Almost without fail, when I post of pic of myself wearing a pair of Jordans, I am reminded of a comment in my Sneak Peek about my getting away from Air Jordans because the quality has been trash. Some of my most heated replies have been with people who question the fact that I would even consider wearing a pair of His Airness’ sneakers. With All-Star weekend upon us, I’m reminded of my experiences with Jordan releases and the memories that go with them.
While I have been very critical of the quality of Jordan releases over the past few years, the truth of the matter is that the Jordan 1 is what started my obsession with sneakers. When I filmed my Sneak Peek, Jordan Brand had not started the “remastered” releases and the past few retro issues before that episode had been worse than the fakes I found in China. Reiterations of OG colorways – while not ideal or perfect – have been much closer to what I wanted in an Air Jordan sneaker the past couple of years.
To truly understand my point, we have to go back over 30 years to 1985 or so and an 11-year-old SneakerGrandpa. My entire sixth grade basketball team all had Air Jordan or Sky Jordans (smaller sizes or what would today be GS sizes without the Air). This new player in the NBA was garnering attention and his signature shoe was the hottest thing around. Retailing for $65, the first Air Jordan took most of its cues from the colorful Nike Dunk series that had been popular with schools like Iowa, Michigan, Syracuse and Kentucky. The majority of shoes to this point had been predominantly white with a highlight of school colors, other than the Celtics and their black pairs of kicks.
My parents were adamant that they were not going to spend the ridiculous (at the time) amount of $65 on a pair of shoes that I would outgrow in a few months, so instead I wore a pair of knock-offs from Payless or Kmart. To be honest, the quality of those copies were not horrible, and the idea of “fakes” was non-existent. But today when I see people talk of “grails” and it is a pair that takes them weeks or months to obtain, I think back to the Jordan 1 and the fact that it took me over 30 years to finally lace up my first pair.
The All-Star game took place every year around my birthday (February 3rd) and for years I had a traditional slumber party with 6-8 of my best friends and basketball teammates. A highlight of the weekend would be watching the Slam Dunk contest and from 1986-1989 no one dominated that competition quite like Michael Jordan, where he debuted his new sneakers.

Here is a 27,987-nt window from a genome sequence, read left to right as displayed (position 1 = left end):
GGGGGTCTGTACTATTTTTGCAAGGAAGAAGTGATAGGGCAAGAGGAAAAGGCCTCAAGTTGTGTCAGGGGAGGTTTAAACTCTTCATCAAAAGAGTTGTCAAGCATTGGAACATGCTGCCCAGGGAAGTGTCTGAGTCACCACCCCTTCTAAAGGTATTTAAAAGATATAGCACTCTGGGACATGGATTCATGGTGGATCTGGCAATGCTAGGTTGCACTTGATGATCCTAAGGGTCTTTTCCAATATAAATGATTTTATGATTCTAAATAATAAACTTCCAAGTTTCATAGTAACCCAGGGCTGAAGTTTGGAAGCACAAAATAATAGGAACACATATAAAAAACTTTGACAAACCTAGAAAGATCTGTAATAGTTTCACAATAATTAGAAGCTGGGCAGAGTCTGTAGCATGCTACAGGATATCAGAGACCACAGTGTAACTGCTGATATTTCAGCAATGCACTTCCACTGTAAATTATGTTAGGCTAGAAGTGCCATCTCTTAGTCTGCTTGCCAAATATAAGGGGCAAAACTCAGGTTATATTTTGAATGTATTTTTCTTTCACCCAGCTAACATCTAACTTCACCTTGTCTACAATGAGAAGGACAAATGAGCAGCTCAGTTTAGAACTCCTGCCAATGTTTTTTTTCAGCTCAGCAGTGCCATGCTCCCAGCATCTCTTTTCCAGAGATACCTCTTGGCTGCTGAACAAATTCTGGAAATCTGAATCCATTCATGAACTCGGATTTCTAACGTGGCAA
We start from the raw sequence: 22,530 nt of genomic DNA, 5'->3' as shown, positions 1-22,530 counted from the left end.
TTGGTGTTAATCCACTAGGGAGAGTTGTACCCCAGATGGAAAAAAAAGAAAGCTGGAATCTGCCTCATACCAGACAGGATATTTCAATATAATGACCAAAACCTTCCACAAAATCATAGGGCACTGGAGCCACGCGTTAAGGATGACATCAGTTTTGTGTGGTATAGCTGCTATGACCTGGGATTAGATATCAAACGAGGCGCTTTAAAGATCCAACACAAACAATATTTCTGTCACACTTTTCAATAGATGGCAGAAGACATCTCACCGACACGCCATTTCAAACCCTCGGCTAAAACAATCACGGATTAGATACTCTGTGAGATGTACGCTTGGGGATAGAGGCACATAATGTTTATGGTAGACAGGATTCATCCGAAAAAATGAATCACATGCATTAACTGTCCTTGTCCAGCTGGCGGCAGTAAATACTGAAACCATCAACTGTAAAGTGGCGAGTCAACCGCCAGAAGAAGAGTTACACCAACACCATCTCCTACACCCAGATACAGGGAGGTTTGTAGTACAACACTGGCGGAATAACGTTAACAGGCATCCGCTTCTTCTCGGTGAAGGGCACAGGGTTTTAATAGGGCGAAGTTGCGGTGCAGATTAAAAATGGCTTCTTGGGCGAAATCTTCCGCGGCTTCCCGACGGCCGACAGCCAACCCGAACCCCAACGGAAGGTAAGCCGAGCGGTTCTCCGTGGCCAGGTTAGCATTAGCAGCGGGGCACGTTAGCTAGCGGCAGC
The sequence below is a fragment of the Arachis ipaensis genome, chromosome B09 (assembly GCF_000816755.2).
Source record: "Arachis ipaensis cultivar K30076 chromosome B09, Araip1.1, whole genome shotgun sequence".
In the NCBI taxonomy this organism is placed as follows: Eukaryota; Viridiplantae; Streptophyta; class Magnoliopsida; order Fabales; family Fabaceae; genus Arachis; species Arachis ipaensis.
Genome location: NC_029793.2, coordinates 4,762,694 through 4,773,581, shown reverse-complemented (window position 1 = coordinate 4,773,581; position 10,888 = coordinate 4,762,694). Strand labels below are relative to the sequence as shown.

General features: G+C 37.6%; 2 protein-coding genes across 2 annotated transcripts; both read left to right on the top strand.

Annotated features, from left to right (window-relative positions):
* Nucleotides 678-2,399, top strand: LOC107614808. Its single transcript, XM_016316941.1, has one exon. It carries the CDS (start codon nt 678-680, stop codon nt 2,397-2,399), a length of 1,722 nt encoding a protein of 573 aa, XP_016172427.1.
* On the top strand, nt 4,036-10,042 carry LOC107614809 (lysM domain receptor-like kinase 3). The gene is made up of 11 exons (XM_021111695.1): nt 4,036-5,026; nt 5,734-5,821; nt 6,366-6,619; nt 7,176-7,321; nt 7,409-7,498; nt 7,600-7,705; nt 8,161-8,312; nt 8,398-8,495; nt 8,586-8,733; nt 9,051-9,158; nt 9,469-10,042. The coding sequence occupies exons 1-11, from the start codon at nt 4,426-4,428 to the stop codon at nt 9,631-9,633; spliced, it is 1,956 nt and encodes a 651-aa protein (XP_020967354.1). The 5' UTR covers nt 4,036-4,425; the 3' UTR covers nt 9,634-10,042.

The Jordan 2 doesn’t quite translate today the way it did back upon its release in 1987. Eschewing the traditional Nike Swoosh, this made in Italy shoe with the black stripe around the midsole, black laces, faux leather print, and Air Jordan wings logo on the tongue, broke all the rules present at the time. Retailing for over $100, the shoe was definitely one that had my parents saying “not a chance” and that only made me want them even more. Michael debuted them at the ’87 dunk contest (his first win) where he displayed gravity-defying dunks that blew away the competition.
The day after the Slam Dunk competitions, my friends and I would rush over to a neighbor’s house where they had an adjustable rim to reenact the dunks we had seen the night before. Whether we were wearing Air Jordans or not, we all did our best to “be like Mike” and defy gravity.
When 1988 rolled around, my friends were still coming over to spend the night and celebrate my birthday, and the Slam Dunk Contest had become part of the tradition. That year, Jordan debuted the Air Jordan 3, designed by none other than Tinker Hatfield. While we had no idea who had designed it or the cultural impact the shoe would have, the three quarter pair with the elephant print on the heal did not go unnoticed. Thus began the tradition of the All-Star debut for signature shoes in my mind. Michael wore the mostly white pair while he dominated the competition from the free throw line that night while wearing the black pair during the actual All-Star game the following afternoon.
Along came the Jordan 4 and Jordan 5 the next couple of years, but it wouldn’t be until the Jordan 6 that I would finally have my first pair of Air Jordans. By that time I was a senior in high school and the black and infrared 6s would finally be mine. That season, Mike and the Bulls won their first NBA championship, on their way to many more.
As I look back on my connection to the Jordan shoe, I can’t help but think back to the Jordan 1 and how long it took me to get my first pair. When I criticized the quality of Jordan releases it wasn’t as much about the shoes themselves as it was about the expectations I had placed on the pairs and the memories attached to them. Today I would have to say that the recent “remastered” retros are nice, but I’m honestly not sure that any reissue of a Jordan 1-6 could ever live up to the standard they uphold in my recollection of that period of time in my life. I’m also not sure many today could ever replicate that type of connection to a shoe that isn’t based on hype or resale value. At the end of the day, they are all leather and rubber and glue, but no one can ever take away the memories. And no matter what, no one can ever take away those birthday sleepovers or the dunk competitions we had in our neighbor’s driveway.